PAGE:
I was amazed by what this community is doing. I'm a realtor. I was looking a property earlier this year, and passed by a little farm garden. The garden has vegetable beds and varity of vegetables, chicken house, bee house and fish pond. I was curious who was doing all of those, and that's how I met Linda. I then learned that not only this farm, the organization also created three farms in other areas in Richmond. I was very much impressed. Richmond has the worst reputation in Bay Area in terms of high crime rate and low income level. Self sustainable communities has been done so much to improve the areas, and at so limited resources.
My husband and I met Linda Schneider earlier this year, 2013.
Linda took us on a tour of the different community gardens that Self Sustaining Communities has started in the Richmond neighborhoods. As we drove into the areas where the gardens are located I noticed that there were very few grocery stores and the ones that were there seemed to be more quick stop types where I'm sure there were no fresh fruits and vegetables, and if they had them the variety would be limited and definitely not organic. At all of the gardens we saw the tender loving care that the local residents have put into "their" gardens, so much love and pride.
Linda has been able to connect with caring nurseries who have provided thousands of fruit trees that have been planted (by volunteers) as street trees in neighborhoods where the fresh fruit is there for everyone to pick free of charge. These gardens have given people the joy of working with their hands and babying the plants and then eating fresh picked vegetables and fruits, not ones that have been sprayed or picked too early so that they can handle being shipped from afar. These gardens have also helped make neighborhoods more of a community, a way to have social contact with their neighbors and helps people who would normally be isolated become more social. I can't say enough good things about this organization.
I have been around a lot of people who work in nonprofit organizations but Linda is by far the most dedicated one I have ever met. She moved into Richmond and lives at one of her self sustaining gardens properties. Linda is such a hard worker, she gives her all for this organization that she created and continues to nurture.
I am so impressed with the work she had done and all of the exciting news of new projects and how so many new volunteers etc. want to get involved. She's sure has found a need and is filling it!!!!!!!!!!!!!
If you can give Linda a call and make an appointment to go on a tour of the gardens, it will warm your heart and maybe you'll find time to volunteer.
Linda is such a sweet woman and very compassionate when it comes to helping the community! I highly recommend SELF SUSTAINING COMMUNITIES! God Bless them and their efforts!!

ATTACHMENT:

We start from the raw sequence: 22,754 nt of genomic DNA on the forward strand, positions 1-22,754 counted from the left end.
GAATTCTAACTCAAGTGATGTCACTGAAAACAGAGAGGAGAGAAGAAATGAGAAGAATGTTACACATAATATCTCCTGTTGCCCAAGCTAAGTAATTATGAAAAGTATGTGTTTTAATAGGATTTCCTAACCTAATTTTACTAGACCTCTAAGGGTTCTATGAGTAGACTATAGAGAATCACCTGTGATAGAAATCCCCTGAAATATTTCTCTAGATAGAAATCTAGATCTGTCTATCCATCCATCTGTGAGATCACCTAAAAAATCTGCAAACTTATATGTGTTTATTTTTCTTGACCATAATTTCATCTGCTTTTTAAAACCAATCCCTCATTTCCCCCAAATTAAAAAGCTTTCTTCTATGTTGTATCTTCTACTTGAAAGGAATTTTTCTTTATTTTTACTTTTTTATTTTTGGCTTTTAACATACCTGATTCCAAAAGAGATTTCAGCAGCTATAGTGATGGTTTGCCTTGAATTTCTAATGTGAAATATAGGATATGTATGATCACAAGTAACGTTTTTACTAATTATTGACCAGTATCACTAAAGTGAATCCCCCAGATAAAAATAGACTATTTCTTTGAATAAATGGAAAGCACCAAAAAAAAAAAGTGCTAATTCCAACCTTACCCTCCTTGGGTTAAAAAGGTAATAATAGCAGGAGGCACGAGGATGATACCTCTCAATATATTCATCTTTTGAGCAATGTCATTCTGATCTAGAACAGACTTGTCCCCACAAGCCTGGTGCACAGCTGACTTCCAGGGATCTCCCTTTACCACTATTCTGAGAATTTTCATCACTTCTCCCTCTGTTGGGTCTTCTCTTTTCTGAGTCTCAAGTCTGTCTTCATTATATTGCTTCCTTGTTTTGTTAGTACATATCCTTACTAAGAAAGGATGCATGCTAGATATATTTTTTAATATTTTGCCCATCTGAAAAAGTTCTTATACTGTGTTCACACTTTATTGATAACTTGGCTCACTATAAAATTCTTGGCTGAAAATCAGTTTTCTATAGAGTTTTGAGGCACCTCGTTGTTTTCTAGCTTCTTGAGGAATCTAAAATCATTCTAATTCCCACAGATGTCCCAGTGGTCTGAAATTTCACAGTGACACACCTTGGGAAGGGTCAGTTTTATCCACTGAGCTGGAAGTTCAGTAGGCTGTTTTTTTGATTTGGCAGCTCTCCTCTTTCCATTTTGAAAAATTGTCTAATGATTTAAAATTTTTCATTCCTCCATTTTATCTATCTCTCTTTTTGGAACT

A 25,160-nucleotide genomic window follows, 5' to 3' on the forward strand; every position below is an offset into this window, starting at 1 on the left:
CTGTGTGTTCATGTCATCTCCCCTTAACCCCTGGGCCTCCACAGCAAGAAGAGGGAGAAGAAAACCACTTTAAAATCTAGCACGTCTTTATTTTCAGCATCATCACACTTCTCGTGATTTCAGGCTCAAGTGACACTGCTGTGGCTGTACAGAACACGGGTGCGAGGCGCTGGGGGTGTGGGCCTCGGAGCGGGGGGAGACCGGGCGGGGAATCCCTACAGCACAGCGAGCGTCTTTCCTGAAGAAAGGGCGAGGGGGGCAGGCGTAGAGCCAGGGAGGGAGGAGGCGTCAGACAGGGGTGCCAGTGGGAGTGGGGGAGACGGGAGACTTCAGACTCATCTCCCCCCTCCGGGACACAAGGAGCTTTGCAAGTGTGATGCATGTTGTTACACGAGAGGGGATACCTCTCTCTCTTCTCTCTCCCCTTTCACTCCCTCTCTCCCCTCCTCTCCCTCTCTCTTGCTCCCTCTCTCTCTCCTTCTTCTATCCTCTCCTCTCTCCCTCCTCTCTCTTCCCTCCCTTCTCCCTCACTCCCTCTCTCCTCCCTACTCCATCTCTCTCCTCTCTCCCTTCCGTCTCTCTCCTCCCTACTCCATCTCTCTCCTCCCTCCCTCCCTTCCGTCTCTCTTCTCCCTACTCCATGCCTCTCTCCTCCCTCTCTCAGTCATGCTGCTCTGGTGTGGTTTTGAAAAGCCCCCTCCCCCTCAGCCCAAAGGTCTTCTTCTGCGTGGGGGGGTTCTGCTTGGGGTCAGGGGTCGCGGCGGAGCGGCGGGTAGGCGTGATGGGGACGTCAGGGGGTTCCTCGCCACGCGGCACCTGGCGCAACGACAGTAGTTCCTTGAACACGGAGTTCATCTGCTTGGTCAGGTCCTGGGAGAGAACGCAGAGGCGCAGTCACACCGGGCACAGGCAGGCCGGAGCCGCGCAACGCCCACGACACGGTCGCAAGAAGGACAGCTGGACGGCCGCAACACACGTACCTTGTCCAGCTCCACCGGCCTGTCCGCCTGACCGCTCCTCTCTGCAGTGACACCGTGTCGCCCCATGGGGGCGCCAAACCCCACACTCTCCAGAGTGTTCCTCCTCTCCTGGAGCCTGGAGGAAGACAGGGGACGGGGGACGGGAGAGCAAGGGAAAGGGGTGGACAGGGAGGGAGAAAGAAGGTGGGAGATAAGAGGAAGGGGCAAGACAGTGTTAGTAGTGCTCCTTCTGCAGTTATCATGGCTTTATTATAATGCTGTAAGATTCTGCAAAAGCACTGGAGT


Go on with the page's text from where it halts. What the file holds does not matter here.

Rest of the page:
Linda is empowering the communities around her (in problem-plagued Richmond) to become more self-sustaining in terms of food (raised beds, fruit trees, chickens, fish&veg (aquaponics), building with local materials, collecting rainwater... and doing it all on a shoestring. People are getting inspired and fed while they find real community...
For months I just passed by and enjoyed seeing the chickens and bunnies, and hearing the rooster crow from my apartment next to the freeway. I thought it was great to see an urban farm in an otherwise blighted neighborhood. I finally visited the farm on an evening when neighbors were invited to celebrate the new aquaponics system and the addition of the baby fish to provide some nutrients for the vegetables being grown in the little clay pebbles rather than being planted in soil. The majority of the vegetables are being grown in raised beds screened in with chicken wire. Varieties of lettuce, kale, tomatoes, carrots, beets, beans, and squash are growing. There are beehives, compost, and vertical towers growing potatoes. The hens knew when it was time to go into the henhouse for the night, and they started going in and lining up in a row on the perch of their own volition. I visited again a few weeks later and was amazed at how much the vegetables planted in the aquaponics shed had grown since the night we planted them. I also enjoyed some delicious honey harvested from one of the beehives. And I was delighted to learn that volunteers with this organization have planted fruit and nut trees along the sound wall on the neighborhood side of the freeway . In a society where it's cheaper to buy a fastfood burger than a salad, I think that making fresh vegetables and fruit available to folks in low income neighborhoods and familiarizing them with the process of growing good healthy food and the idea that this is something they can be involved in is really worthy project.
Recently I learned of Self-sustaining Communities (SSC), an all volunteer effort working with low-income community members to provide food in distressed neighborhoods. I toured the small plots called urban farms, where fruit, nut and olive trees, as well as vegetables are being grown. There are also beehives, rabbits and chickens in varied stages of development. The latest project is hydroponics. The founder engages people in the neighborhood surrounding each farm to become involved as a supporting community. She envisions the possibility of a sustainable neighborhood where buildings could be purchased and units could povide housing to the homeless, formerly incarecerated or other challenged individuals. In the larger community, SSC has distributed to classrooms seed packets, as well as tree saplings, which were donated by growers through solicitation. SSC is educating the community on food production, environmental issues, and recycling, using sustainable methods.
Review from Guidestar